Spivak acutely criticizes the problematic notion of “raising awareness” regarding human rights issues, which she describes as unequal to education in its impact. An example of such campaigns might be the current Orange campaign drawing attention to “violence against women”: an embarrassingly futile, superficial bandage on the cleft that is violent inherent discrimination against women in our collective Jordanian psyche. Violence against women is an issue that is the result of a legacy of a systematic (though culturally specific and definitely contextually complex) view of women as lesser than men in humankind’s social and moral understanding. In a case such as Jordan, sexism is further sanctioned by so-called traditions that will not be shaken by an orange outfit (never mind that Orange Telecom is a supporter for the campaign). Sexism in Jordan is compounded by the legacy of colonialism, and current political milieu allowing interfering hands to “mold” a Jordanian identity. This is an issue that is also legally sanctioned by a broken and sexist legislative body of work that does not even begin to recognize women as equal to men in the constitution.

However, as much as I do share Spivak’s reluctance to indiscriminately embrace raising the public’s awareness regarding feminist issues, I do believe that this is a process that is still important. Perhaps what we need is to reenvision what “raising public awareness” is. Perhaps what Spivak characterizes as “education” should extend to public awareness and all other areas of society’s interactions with individuals and groups. If campaigns for raising awareness are rhetorically constructed with attention to the depth and nuances of the issue at hand, sensitivity to the diversity of society’s identities, and an accessible logic adhering to ethics of representation, I do not see why it would be ineffective.

Characterizing herself as a “personal trainer for the rearrangement of desire” and an agent of “training the imagination in epistemological performance”, Spivak explains how focus on education should not be on money, but rather on time and skill. Particularly fascinating is how she elucidates difference in quality and quantity of education in regards to human rights and feminist activism. This particularly rings true when considering Jordan’s boasting of “decreased illiteracy rates” that has not been accompanied by necessary reforms in the educational system and curricular design. Add to this the obvious gap in the quality of education across social classes and governorates. Naturally, by no means am I implying a generalized classist view of the underprivileged as less educated. However, it is certainly glaringly obvious that in dealing with financially marginalized, isolated, or dispossessed groups, quality ceases to be a priority of most (if not all) agents responsible for providing education. What Spivak focuses on is how, generally, human rights organizations focus on “quantity” and completely disregard the need for a real engagement that may address issues of reenvisioning the “other” and one’s own identity.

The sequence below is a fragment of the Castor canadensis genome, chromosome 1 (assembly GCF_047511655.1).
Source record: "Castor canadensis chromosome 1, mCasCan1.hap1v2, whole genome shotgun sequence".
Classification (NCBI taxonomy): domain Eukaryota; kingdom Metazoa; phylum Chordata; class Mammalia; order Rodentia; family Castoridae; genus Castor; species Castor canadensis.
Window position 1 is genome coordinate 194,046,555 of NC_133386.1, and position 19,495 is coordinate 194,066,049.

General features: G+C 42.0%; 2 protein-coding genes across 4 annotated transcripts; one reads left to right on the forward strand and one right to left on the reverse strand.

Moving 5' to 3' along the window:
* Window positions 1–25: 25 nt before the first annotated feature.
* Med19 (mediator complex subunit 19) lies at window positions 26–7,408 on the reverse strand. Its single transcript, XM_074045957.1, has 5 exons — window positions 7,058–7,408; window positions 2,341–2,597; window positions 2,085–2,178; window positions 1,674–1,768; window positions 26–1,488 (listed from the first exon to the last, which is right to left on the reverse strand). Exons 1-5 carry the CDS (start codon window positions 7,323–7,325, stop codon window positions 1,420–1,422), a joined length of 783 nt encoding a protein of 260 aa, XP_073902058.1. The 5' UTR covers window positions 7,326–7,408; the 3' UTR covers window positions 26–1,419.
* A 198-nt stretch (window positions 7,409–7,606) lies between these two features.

Spivak also discusses specific contexts where women feel (and are) socially obliged to care for others, and how to their exploitation in the workplace as they do not regard themselves outside of the paradigm of the service as an inherently womanly duty.  In cases like this, Spivak argues, “training of the imagination for epistemological performance” is challenging in the sense that a woman would have to work within a contradictory realm of reenvisioning its own selfhood as well as other selfhoods. She likens this process to the Marxist call for the proletariat to envision themselves as “agents of production” rather than “victims of capitalism.”

Some of the audience’s questions to Spivak may illustrate the problematic rhetoric and lack of critical skills applied to general discussion in this community. It is safe to say that most questions exemplified a specific “lack of imagination” in the discourse surrounding women’s issues and feminism in Jordan. Questions regarding how/why she did not address education, “males”, the fact that she was not a mother, and an amusingly absolutist understanding of “self-interest” as opposed to “interest in the other”, dominates the Q&A session following the lecture.

For an Arabic translation of this article, click here.